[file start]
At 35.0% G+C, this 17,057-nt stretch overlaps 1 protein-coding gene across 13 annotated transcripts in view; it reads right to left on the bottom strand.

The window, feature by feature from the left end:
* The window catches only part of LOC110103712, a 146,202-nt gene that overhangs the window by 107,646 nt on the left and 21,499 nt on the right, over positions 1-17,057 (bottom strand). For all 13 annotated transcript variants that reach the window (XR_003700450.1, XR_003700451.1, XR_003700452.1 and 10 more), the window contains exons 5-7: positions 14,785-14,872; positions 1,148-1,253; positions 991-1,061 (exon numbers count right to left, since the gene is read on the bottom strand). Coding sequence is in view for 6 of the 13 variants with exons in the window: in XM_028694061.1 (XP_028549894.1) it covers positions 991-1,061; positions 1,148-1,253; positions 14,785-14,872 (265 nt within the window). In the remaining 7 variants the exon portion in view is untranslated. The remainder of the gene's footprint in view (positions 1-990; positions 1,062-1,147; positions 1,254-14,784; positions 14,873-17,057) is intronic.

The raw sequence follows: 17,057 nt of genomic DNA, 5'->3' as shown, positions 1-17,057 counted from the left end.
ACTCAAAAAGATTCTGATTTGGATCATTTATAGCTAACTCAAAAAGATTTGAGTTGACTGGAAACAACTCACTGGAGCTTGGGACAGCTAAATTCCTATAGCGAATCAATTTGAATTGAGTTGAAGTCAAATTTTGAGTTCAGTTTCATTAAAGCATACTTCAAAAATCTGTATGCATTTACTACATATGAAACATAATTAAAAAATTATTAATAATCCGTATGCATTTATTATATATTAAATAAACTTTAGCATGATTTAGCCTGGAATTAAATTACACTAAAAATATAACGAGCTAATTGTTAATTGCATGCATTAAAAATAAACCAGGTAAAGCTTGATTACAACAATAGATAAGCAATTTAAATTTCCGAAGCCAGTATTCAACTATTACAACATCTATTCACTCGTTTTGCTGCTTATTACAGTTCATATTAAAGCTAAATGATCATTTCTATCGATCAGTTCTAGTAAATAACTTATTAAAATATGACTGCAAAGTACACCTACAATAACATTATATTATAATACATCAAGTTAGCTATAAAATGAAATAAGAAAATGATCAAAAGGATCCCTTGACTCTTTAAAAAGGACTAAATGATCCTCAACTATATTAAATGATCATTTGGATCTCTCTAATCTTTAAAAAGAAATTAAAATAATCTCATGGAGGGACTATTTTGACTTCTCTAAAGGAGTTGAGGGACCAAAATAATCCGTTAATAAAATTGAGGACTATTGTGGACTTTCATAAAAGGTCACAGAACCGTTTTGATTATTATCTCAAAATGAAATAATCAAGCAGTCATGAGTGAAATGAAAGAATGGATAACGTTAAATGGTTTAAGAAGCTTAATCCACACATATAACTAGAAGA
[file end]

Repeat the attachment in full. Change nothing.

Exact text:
At 35.0% G+C, this 17,057-nt stretch overlaps 1 protein-coding gene across 13 annotated transcripts in view; it reads right to left on the bottom strand.

The window, feature by feature from the left end:
* The window catches only part of LOC110103712, a 146,202-nt gene that overhangs the window by 107,646 nt on the left and 21,499 nt on the right, over positions 1-17,057 (bottom strand). For all 13 annotated transcript variants that reach the window (XR_003700450.1, XR_003700451.1, XR_003700452.1 and 10 more), the window contains exons 5-7: positions 14,785-14,872; positions 1,148-1,253; positions 991-1,061 (exon numbers count right to left, since the gene is read on the bottom strand). Coding sequence is in view for 6 of the 13 variants with exons in the window: in XM_028694061.1 (XP_028549894.1) it covers positions 991-1,061; positions 1,148-1,253; positions 14,785-14,872 (265 nt within the window). In the remaining 7 variants the exon portion in view is untranslated. The remainder of the gene's footprint in view (positions 1-990; positions 1,062-1,147; positions 1,254-14,784; positions 14,873-17,057) is intronic.

The raw sequence follows: 17,057 nt of genomic DNA, 5'->3' as shown, positions 1-17,057 counted from the left end.
ACTCAAAAAGATTCTGATTTGGATCATTTATAGCTAACTCAAAAAGATTTGAGTTGACTGGAAACAACTCACTGGAGCTTGGGACAGCTAAATTCCTATAGCGAATCAATTTGAATTGAGTTGAAGTCAAATTTTGAGTTCAGTTTCATTAAAGCATACTTCAAAAATCTGTATGCATTTACTACATATGAAACATAATTAAAAAATTATTAATAATCCGTATGCATTTATTATATATTAAATAAACTTTAGCATGATTTAGCCTGGAATTAAATTACACTAAAAATATAACGAGCTAATTGTTAATTGCATGCATTAAAAATAAACCAGGTAAAGCTTGATTACAACAATAGATAAGCAATTTAAATTTCCGAAGCCAGTATTCAACTATTACAACATCTATTCACTCGTTTTGCTGCTTATTACAGTTCATATTAAAGCTAAATGATCATTTCTATCGATCAGTTCTAGTAAATAACTTATTAAAATATGACTGCAAAGTACACCTACAATAACATTATATTATAATACATCAAGTTAGCTATAAAATGAAATAAGAAAATGATCAAAAGGATCCCTTGACTCTTTAAAAAGGACTAAATGATCCTCAACTATATTAAATGATCATTTGGATCTCTCTAATCTTTAAAAAGAAATTAAAATAATCTCATGGAGGGACTATTTTGACTTCTCTAAAGGAGTTGAGGGACCAAAATAATCCGTTAATAAAATTGAGGACTATTGTGGACTTTCATAAAAGGTCACAGAACCGTTTTGATTATTATCTCAAAATGAAATAATCAAGCAGTCATGAGTGAAATGAAAGAATGGATAACGTTAAATGGTTTAAGAAGCTTAATCCACACATATAACTAGAAGA